Most women have an especially well-tuned “sense of place.” They are sensitive to surroundings and often feel a need for an environment that is esthetically beautiful and has some semblance of order.
Since most home spaces are open to the whole family (the common area), private spaces give family members a place to be themselves, to create, to read, to work on hobbies, or to find solitude away from the traffic of busy schedules. For women, these spaces are generally hard to come by — and treasured when found.
Here are a few such spaces treasured by me and some of my friends:
As many of you have read in past issues, a young builder in our area helped make one of my longtime dreams a reality—a potting shed where I could create a new garden area. Here I escape to plant or transplant seeds, plan garden frames, and, more recently, find the right lighting to paint. I also love to read garden books here, read nature stories to Mia and Liam, and keep a garden journal.
When Jim and I bought our house, we each picked a space to claim as our own. He’s made the bonus room his studio and the place where he keeps all of his music collectibles. I chose a room downstairs that I fondly call the “Green Room.” As the picture shows below, it’s filled with books and magazines and I filled the shelves so that I now just stack my books on the floor. Jim used to tease me about the amount of books — that is, until he saw Gloria’s collection. He then told me I could have all the books I wanted. I think he figures if her books were an inspiration, my books will do the same for me, and if it will help me keep reaching toward a deeper creativity, he fully supports it! When Jim is on the road, I practically live in my green room and that chair is my sanctuary where I fill my creative soul by reading and then write to my heart’s content. I’ve snuggled with my nieces and nephews in that chair. My “Big Red Chair” has followed me from Ohio to Florida and now, Tennessee. I’ve learned, in my search for creativity and purpose, that I need a place that is serene, where I can light a candle, read a book, write what’s on my heart or simply be still—a place that tells my creative soul that this is a place where we can live and dream.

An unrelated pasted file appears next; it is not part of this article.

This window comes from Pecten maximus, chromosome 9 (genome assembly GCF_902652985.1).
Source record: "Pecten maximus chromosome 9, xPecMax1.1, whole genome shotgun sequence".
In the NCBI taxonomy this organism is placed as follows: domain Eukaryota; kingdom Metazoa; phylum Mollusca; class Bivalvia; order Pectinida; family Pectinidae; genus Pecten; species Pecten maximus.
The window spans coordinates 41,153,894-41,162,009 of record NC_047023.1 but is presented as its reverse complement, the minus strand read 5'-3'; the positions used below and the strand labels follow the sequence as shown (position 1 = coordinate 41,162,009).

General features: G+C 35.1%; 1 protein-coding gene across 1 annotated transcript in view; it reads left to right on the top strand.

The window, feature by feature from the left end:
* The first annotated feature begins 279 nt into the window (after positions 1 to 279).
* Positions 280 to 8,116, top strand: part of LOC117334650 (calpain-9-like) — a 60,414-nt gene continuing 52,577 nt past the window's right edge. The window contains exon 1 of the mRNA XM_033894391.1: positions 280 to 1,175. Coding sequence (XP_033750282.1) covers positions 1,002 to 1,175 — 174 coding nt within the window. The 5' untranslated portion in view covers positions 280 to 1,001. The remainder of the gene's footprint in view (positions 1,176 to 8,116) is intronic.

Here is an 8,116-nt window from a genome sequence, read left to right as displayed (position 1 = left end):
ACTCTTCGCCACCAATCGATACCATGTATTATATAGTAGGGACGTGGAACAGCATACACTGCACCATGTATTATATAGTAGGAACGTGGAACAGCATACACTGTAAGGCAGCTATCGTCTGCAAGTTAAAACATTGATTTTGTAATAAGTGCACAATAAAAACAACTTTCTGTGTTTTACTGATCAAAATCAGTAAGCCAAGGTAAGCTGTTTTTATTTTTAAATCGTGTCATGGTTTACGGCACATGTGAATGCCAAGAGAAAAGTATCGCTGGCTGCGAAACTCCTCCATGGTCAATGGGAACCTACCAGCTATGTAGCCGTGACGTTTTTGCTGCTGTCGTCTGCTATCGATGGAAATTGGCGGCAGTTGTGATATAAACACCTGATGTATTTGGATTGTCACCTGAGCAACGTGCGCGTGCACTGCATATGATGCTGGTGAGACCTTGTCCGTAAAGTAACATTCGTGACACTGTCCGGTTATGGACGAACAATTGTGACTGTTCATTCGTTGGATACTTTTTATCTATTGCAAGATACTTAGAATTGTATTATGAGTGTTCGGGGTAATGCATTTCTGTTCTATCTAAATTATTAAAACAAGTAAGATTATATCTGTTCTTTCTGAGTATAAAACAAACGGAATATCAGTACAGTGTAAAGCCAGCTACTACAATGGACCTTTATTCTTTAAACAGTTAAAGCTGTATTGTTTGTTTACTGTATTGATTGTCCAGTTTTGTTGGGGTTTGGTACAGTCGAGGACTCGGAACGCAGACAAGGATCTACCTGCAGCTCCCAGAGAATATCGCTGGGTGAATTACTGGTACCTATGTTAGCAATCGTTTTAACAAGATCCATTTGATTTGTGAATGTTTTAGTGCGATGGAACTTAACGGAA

I am what one might call a hardcore “nester.” In fact, if I had been in the Garden of Eden I probably would have been too busy rearranging throw pillows to even be tempted by that dang snake. We recently moved into a 108-year-old late Victorian/early Arts and Crafts home in tiny Bell Buckle, Tennessee. We love every high ceiling-ed, sloping floor-ed inch of our house, but the “room” I have claimed as my own is the big ol’ Southern wraparound porch. That’s where I do all of the important stuff like drink my morning coffee, write on my computer, answer phone calls and daydream. It is generously over-decorated with lots of furniture, flowering plants and art — that’s how we do things here in Bell Buckle. We inherited a porch cat, who wanders up the stairs and naps beside me on the wicker loveseat while I gently sway back and forth on the glider and wave to every car that rounds our corner. I just love it. This porch, like this town, seems to have wrapped its arms around all of us. We belong here.